If tablets are the future, what’s the future of geeks? [updated]
Farhad Manjoo loves the iPad because it’s beautiful and shiny but also because it’s a giant step towards turning computers into appliances. I was right there with him until a thought struck me: if a generation of kids grows up with computing appliances instead of *computers*, what kind of geeks will they be? Will they even BE geeks in the sense that we currently use that term?
The question comes out of a fundamental difference between computing appliances (CAs from here on out) like the iPad, and personal computers (PCs, by which I mean Wintels, Macs, Linux boxes, etc). A PC is a (sort of) universal computer: theoretically, it can be made to do any processing task with the right program and enough time/memory/whatever. But a CA is a single-purpose or limited-purpose device like any other appliance: a toaster may toast bagels, bread, muffins and pop tarts, but it’s basically meant for one context and one purpose. No one really thinks of “programming” or “hacking” an appliance–or at least not in the evil-genius, “wow, I can make this box do my bidding in all these interesting ways!” way that most of us associate with PC geekery.
I’m a bit out of my element here because I am not a hacker or geek in the usual sense myself–I’ve never re/programmed, hacked or rooted my PC or anything else. But from what I can tell, all the modern titans of tech–from Gates and Jobs and Woz to Page and Brin and The Zuck–they all DID do that kind of stuff in their formative years. And that experience turned them into who they are today. (Right? Am I getting my history correct?)
Now take a kid who’s say, turning 12 in the year 2020. To him, “computing” and “computers” are terms as archaic as ENIAC is to us. Instead, he’s grown up with a ubiquity of CA’s–networked appliances that “do computing” but do it invisibly, in specific contexts for a limited array of tasks. He picks up his touchpad to scan news and social networks and watch some videos over cereal. His smartphone tells him where to be, when, how to get there, and all that stuff. Maybe the dashboard in Mom’s car does some other computery shit on his ride to school, and maybe his desk at school is another specific touch/tablet-like dashboard for school stuff. The point is, at no point in the day does he sit down at his “computer” and think, “what do I want to do/try with this thing today?”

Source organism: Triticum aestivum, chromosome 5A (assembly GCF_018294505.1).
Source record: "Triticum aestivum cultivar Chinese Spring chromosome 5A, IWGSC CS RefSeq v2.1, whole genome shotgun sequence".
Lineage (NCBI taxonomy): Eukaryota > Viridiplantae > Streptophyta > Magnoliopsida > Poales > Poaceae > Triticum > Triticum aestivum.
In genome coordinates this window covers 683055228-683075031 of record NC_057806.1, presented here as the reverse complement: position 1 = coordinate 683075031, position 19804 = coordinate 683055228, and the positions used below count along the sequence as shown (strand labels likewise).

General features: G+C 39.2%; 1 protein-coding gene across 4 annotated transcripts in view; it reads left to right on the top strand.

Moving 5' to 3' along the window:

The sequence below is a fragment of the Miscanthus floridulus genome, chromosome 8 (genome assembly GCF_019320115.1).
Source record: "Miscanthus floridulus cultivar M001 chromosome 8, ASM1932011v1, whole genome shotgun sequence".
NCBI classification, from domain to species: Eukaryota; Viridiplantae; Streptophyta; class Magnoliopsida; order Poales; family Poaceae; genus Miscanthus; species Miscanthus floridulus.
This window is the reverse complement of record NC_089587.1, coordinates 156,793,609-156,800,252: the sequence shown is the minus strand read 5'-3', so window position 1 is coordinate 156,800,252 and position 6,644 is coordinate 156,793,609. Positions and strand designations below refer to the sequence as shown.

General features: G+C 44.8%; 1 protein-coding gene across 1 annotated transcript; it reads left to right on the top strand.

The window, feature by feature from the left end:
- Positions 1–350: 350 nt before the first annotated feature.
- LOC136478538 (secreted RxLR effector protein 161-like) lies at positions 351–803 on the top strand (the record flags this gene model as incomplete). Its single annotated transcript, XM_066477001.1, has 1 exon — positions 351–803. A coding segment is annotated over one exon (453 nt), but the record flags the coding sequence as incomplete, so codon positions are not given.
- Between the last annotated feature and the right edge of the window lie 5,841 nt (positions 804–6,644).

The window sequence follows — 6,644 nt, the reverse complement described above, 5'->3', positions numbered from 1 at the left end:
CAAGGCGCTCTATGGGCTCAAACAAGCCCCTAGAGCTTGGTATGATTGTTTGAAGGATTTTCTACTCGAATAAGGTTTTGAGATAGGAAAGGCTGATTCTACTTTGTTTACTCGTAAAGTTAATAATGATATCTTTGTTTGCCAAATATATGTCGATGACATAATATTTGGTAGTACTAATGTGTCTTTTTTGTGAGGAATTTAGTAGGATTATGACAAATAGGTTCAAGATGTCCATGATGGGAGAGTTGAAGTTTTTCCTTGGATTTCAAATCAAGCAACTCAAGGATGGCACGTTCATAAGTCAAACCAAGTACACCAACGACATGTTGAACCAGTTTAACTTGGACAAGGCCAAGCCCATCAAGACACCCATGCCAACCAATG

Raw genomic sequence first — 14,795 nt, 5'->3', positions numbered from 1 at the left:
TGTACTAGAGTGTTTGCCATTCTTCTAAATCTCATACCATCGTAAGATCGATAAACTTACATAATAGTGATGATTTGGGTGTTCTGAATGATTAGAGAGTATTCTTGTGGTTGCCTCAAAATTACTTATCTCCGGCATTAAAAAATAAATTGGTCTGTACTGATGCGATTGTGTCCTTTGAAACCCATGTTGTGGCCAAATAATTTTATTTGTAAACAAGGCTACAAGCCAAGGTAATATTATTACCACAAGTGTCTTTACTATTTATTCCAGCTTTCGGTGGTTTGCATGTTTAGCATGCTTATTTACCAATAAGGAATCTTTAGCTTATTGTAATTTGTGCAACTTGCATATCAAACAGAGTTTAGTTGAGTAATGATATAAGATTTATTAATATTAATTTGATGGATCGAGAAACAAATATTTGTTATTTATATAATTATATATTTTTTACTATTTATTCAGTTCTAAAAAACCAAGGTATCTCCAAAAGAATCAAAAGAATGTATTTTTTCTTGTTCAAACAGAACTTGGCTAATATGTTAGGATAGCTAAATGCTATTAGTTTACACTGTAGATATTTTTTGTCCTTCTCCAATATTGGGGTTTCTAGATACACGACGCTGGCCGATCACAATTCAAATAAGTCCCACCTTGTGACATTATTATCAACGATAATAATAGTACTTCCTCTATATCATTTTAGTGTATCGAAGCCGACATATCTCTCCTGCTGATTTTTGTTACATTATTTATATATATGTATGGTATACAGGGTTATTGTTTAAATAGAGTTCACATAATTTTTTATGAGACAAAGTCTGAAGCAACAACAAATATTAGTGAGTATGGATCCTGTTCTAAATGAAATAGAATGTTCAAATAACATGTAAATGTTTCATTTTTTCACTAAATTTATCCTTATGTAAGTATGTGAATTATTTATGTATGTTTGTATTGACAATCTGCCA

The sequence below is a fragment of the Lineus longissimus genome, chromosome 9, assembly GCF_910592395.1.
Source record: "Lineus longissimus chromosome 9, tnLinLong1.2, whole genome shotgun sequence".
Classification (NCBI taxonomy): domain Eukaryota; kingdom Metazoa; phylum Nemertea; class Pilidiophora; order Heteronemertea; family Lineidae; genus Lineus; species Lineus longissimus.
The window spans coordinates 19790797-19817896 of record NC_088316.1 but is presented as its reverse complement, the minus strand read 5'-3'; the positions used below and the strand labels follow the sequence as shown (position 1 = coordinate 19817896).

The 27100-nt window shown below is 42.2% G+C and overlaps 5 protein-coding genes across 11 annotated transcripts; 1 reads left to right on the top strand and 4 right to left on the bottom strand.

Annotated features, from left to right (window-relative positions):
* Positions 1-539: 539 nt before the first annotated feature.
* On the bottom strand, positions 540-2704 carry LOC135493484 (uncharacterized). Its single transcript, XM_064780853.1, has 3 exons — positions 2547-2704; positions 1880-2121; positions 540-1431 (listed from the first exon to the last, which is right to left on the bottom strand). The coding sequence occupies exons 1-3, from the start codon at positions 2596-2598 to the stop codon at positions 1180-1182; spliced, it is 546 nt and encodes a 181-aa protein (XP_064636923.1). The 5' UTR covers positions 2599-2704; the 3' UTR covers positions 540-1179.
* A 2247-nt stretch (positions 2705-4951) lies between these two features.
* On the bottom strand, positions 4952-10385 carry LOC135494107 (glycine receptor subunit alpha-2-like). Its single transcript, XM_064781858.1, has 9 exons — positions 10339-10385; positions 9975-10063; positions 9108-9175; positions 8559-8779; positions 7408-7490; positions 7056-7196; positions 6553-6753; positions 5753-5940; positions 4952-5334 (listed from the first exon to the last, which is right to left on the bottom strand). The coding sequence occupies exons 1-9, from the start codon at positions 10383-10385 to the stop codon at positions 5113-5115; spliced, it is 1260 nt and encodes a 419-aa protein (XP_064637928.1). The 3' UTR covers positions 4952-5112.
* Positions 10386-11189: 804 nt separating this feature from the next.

Twitter user @REAS put it succinctly:
The iPad is for consuming media, not producing media — I don’t like that direction.
I think his worry might go even further and apply to geeky creativity in general, because CAs, by their very nature, don’t invite creativity. They are not inspirational. Think of what interests a toddler more: a shiny plastic robot that beeps and whirrs and walks, or the cardboard box it came in? CAs are the robot; PCs are (were?) the box.
Appliances (and, I believe, CAs like the iPad and pre-touch iPods) have very specific “affordances” designed into them–that’s the whole point. You look at a well-designed appliance and think, “I know exactly what that is for, and how to use it.” PCs aren’t like that. The whole point of them was to make you wonder (in a good way) “what can I do with that, and how?”
People are bitching that the iPad doesn’t do Flash, that it’s a closed proprietary system, that it doesn’t have this or be made to do that. Well, what did they expect? They’re complaining that an appliance isn’t a computer. That’s like complaining that your washing machine won’t let you make toast. Or do anything else you might come up with off the top of your head.